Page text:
Organ procurement trade group loses members as US House committee begins investigation


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Six transplant donor groups parted ways with their national trade association at the start of a U.S. House-led hearing earlier this month into whether the association was lobbying against new donor performance requirements .

The House Oversight and Reform Commission subcommittee on economic and consumer policy had requested records ahead of the May 4 hearing from the Association of Organ Procurement Organizations (AOPO) and 11 of the 57 Organ Procurement Organizations (OPOs) that have federal contracts and are members of AOPO.

Steve Miller

“[We] received a letter from the House Oversight Subcommittee requesting documents and information about AOPO’s activities with respect to the proposed settlement,” Steve Miller, CEO of AOPO, told Healio Nephrology. “AOPO has been very cooperative with the subcommittee, responding to each of its requests and producing thousands of pages of documents, as well as agreeing to testify at the hearing.”

The six OPOs who announced at the hearing that they were leaving the AOPO included the Louisiana Organ Procurement Agency, Life Connection of Ohio, Mid-America Transplant, LiveOnNY, OurLegacy and Southwest Transplant Alliance.

Matthew Wadsworth, The CEO of Life Connection of Ohio, told Healio Nephrology that OPOs leaving AOPO “are reallocating assets to continuous performance improvement through our innovation cohort with the Federation of American Scientists.

“I didn’t think it was right to spend taxpayers’ money on lobbying efforts [by AOPO] against increased accountability and transparency,” Wadsworth said.

In a press release, Life Connection of Ohio said the newly released regulations “have received broad support from bipartisan congressional offices, patient advocates, and health equity leaders…With the recent AOPO’s transition from a 501(c)(3) to a 501(c)(6) organization, its lobbying efforts against these regulations stand in contrast not only to Life Connection of Ohio’s position, but also to federally designated roles assigned to OPOs, including prioritization of patient outcomes.

Miller told Healio Nephrology that despite irregularities in OPO performance, the organ donation effort in the United States is one of the most successful in the world.

“AOPO has long supported reform to create new and improved measures that evaluate OPO performance to hold OPOs accountable for their role in the donation and transplantation process,” Miller wrote. “We agree that there is room for improvement in OPO’s performance; however, the donation and transplantation system in the United States remains the most successful in the world.

New regulations

The new regulations are part of Advancing American Kidney Health, an initiative launched in 2019 to improve care for patients with kidney disease. Announcing the final rule in November 2020 for OPOs, then HHS Secretary Alex Azar II said, “There are few interventions more transformative to a person’s health than an organ transplant, yet thousands of Americans are denied this life-saving opportunity each year by a failing system. By making overdue reforms to hold organ procurement organizations accountable, we are giving thousands of Americans awaiting organ transplants a chance to live better, longer and healthier lives,” he said. he declares.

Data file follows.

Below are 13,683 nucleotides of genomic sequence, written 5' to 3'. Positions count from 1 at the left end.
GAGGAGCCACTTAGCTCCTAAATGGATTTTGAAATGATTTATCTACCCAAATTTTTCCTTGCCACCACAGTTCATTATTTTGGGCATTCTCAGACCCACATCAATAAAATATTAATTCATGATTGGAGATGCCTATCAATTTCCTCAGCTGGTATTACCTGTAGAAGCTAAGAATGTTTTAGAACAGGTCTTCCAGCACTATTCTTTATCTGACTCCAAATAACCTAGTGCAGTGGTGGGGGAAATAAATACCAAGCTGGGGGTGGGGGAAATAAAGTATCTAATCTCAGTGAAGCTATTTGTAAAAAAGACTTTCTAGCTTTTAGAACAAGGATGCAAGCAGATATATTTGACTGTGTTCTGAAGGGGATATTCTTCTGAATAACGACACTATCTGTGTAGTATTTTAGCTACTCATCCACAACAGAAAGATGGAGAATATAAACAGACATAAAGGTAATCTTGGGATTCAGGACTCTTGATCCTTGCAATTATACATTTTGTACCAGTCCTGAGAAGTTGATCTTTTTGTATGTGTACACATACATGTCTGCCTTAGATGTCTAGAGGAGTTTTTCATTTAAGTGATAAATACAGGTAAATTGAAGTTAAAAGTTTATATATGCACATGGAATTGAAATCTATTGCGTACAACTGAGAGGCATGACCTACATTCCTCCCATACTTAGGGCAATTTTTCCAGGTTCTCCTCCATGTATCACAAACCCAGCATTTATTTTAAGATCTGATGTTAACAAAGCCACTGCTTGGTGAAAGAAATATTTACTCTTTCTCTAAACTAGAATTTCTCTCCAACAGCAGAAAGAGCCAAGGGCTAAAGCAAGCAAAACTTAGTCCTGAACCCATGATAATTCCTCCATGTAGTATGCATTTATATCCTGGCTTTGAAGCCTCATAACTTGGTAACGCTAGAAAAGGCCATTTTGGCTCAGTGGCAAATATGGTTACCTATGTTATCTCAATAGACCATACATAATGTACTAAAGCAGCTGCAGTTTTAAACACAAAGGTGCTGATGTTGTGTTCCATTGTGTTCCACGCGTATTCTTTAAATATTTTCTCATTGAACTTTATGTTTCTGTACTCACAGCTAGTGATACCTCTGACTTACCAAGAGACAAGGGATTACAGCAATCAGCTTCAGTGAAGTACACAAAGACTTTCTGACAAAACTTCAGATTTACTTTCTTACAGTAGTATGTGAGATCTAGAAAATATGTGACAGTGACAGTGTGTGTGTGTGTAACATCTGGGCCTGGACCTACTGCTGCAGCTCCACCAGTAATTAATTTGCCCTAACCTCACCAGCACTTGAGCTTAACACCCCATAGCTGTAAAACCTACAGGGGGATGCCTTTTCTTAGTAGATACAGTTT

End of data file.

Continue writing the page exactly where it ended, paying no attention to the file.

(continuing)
Reforms include 12-month reviews of OPO’s performance in meeting donor procurement targets and publicly available rankings. Additionally, changes have been made to how the donation rate is measured and how the transplant rate is measured. OPOs will be divided into three tiers based on performance; those in the lowest tier will be decertified if they do not improve their donor rate, as per regulations.

Rep. Raja Krishnamoorthi

Joe Ferreira

HHS estimates the changes could increase the number of organs available for transplant by 5,600 per year and the annual number of transplants performed could increase from about 33,000 to 41,000 by 2026.

Subcommittee hearing

Rep. Raja Krishnamoorthi, D-Ill., The chairman of the House Subcommittee on Economic and Consumer Policy, which led the May 4 hearing, said in a statement, “There is an urgent need to reform the organ transplant system to achieve more organs for waiting, sick and dying patients. For too long OPOs have faced no outside incentive to perform, escaped public scrutiny, refused to reveal data showing their success and failure; and hidden behind a wall of jargon and obfuscation. For patients who are suffering, I will not let OPOs continue to fail them. Saving lives is above politics and OPO reform is a bipartisan issue.

During the interrogation, Joe Ferreira, President and CEO of the Nevada Donor Network’s AOPO, admitted during the hearing that his OPO pays for subscriptions to the Las Vegas Raiders professional football team and the Las Vegas hockey team. Golden Knights.

However, Ferreira said the Nevada OPO, which was not investigated by the committee and allocated 504 organs for transplantation in 2020 – enough to qualify it as a top OPO under the new CMS regulations – used the tickets for donor stakeholder relations and development. and were purchased by other sources of funding, including donations and other fundraising efforts.

Ferreira told lawmakers during the hearing that AOPO recently embarked on a campaign that will increase procurement to 50,000 organs per year.

“We are proud of what the OPO community has accomplished,” said Ferreira. “At the same time, we can and will do better.”

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